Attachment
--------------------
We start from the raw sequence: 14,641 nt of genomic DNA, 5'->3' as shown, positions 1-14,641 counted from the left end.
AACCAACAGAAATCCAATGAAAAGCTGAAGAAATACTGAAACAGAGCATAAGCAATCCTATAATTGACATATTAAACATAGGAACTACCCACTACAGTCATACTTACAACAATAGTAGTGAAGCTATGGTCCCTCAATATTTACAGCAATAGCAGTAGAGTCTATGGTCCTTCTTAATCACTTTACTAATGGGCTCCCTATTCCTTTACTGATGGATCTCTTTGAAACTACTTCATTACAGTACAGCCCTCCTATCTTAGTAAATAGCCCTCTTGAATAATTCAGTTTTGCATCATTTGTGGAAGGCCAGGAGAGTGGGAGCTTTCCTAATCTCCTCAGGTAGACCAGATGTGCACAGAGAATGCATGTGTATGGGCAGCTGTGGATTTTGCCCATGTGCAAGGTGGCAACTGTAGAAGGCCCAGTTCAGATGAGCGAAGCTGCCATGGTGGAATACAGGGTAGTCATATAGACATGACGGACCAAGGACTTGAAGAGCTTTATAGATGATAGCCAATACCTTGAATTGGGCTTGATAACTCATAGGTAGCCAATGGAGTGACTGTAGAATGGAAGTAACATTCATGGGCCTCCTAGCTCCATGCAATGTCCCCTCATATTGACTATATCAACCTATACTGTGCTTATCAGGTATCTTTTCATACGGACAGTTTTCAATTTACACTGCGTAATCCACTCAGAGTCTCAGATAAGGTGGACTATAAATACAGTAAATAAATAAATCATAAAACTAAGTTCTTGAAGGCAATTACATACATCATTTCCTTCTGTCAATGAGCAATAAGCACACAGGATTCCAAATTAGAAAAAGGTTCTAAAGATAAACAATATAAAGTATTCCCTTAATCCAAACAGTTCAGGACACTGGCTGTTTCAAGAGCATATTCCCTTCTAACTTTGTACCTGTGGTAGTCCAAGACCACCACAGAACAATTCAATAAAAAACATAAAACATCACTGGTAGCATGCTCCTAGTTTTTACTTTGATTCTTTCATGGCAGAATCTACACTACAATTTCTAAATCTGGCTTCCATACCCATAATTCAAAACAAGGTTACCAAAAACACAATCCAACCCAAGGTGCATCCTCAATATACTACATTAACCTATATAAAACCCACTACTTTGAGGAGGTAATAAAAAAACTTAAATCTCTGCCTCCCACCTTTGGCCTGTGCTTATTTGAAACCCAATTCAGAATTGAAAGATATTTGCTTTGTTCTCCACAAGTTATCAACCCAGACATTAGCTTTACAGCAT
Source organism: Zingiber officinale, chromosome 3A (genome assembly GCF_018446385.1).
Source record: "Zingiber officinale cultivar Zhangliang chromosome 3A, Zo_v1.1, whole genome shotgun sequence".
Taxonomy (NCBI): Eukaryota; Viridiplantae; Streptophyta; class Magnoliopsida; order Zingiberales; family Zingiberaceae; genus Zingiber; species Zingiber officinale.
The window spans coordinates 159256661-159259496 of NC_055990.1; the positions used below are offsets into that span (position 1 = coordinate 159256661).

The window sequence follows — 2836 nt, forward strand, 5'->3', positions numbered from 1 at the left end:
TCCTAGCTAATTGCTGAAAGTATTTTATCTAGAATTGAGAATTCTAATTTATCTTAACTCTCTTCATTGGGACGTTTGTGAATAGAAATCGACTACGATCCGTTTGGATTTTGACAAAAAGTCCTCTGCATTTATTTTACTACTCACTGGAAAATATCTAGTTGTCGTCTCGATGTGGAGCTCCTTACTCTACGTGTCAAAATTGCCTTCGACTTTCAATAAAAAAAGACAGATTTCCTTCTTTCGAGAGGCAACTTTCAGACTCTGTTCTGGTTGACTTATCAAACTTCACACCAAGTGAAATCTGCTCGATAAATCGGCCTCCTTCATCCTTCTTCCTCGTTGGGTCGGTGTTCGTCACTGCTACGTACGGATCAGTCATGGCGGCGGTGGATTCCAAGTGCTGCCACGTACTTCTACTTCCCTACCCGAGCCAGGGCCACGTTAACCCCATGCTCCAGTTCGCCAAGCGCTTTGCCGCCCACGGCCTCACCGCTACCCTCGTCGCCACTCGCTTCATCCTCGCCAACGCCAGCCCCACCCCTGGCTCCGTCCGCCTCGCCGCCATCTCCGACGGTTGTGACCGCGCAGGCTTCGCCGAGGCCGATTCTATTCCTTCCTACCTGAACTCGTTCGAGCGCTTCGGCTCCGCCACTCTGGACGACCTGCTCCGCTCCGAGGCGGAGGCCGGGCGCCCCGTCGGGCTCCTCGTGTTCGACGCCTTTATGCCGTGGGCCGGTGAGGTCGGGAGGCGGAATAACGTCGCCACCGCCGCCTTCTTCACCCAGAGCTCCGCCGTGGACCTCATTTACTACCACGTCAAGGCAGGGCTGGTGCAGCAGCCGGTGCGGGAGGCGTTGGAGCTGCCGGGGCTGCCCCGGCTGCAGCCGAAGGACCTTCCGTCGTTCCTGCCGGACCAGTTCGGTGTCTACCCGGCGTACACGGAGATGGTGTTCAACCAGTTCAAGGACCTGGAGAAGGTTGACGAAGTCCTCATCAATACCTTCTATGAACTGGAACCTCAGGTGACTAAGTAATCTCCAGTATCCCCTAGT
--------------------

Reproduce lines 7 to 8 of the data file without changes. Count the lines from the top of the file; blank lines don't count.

The window sequence follows — 2836 nt, forward strand, 5'->3', positions numbered from 1 at the left end:
TCCTAGCTAATTGCTGAAAGTATTTTATCTAGAATTGAGAATTCTAATTTATCTTAACTCTCTTCATTGGGACGTTTGTGAATAGAAATCGACTACGATCCGTTTGGATTTTGACAAAAAGTCCTCTGCATTTATTTTACTACTCACTGGAAAATATCTAGTTGTCGTCTCGATGTGGAGCTCCTTACTCTACGTGTCAAAATTGCCTTCGACTTTCAATAAAAAAAGACAGATTTCCTTCTTTCGAGAGGCAACTTTCAGACTCTGTTCTGGTTGACTTATCAAACTTCACACCAAGTGAAATCTGCTCGATAAATCGGCCTCCTTCATCCTTCTTCCTCGTTGGGTCGGTGTTCGTCACTGCTACGTACGGATCAGTCATGGCGGCGGTGGATTCCAAGTGCTGCCACGTACTTCTACTTCCCTACCCGAGCCAGGGCCACGTTAACCCCATGCTCCAGTTCGCCAAGCGCTTTGCCGCCCACGGCCTCACCGCTACCCTCGTCGCCACTCGCTTCATCCTCGCCAACGCCAGCCCCACCCCTGGCTCCGTCCGCCTCGCCGCCATCTCCGACGGTTGTGACCGCGCAGGCTTCGCCGAGGCCGATTCTATTCCTTCCTACCTGAACTCGTTCGAGCGCTTCGGCTCCGCCACTCTGGACGACCTGCTCCGCTCCGAGGCGGAGGCCGGGCGCCCCGTCGGGCTCCTCGTGTTCGACGCCTTTATGCCGTGGGCCGGTGAGGTCGGGAGGCGGAATAACGTCGCCACCGCCGCCTTCTTCACCCAGAGCTCCGCCGTGGACCTCATTTACTACCACGTCAAGGCAGGGCTGGTGCAGCAGCCGGTGCGGGAGGCGTTGGAGCTGCCGGGGCTGCCCCGGCTGCAGCCGAAGGACCTTCCGTCGTTCCTGCCGGACCAGTTCGGTGTCTACCCGGCGTACACGGAGATGGTGTTCAACCAGTTCAAGGACCTGGAGAAGGTTGACGAAGTCCTCATCAATACCTTCTATGAACTGGAACCTCAGGTGACTAAGTAATCTCCAGTATCCCCTAGT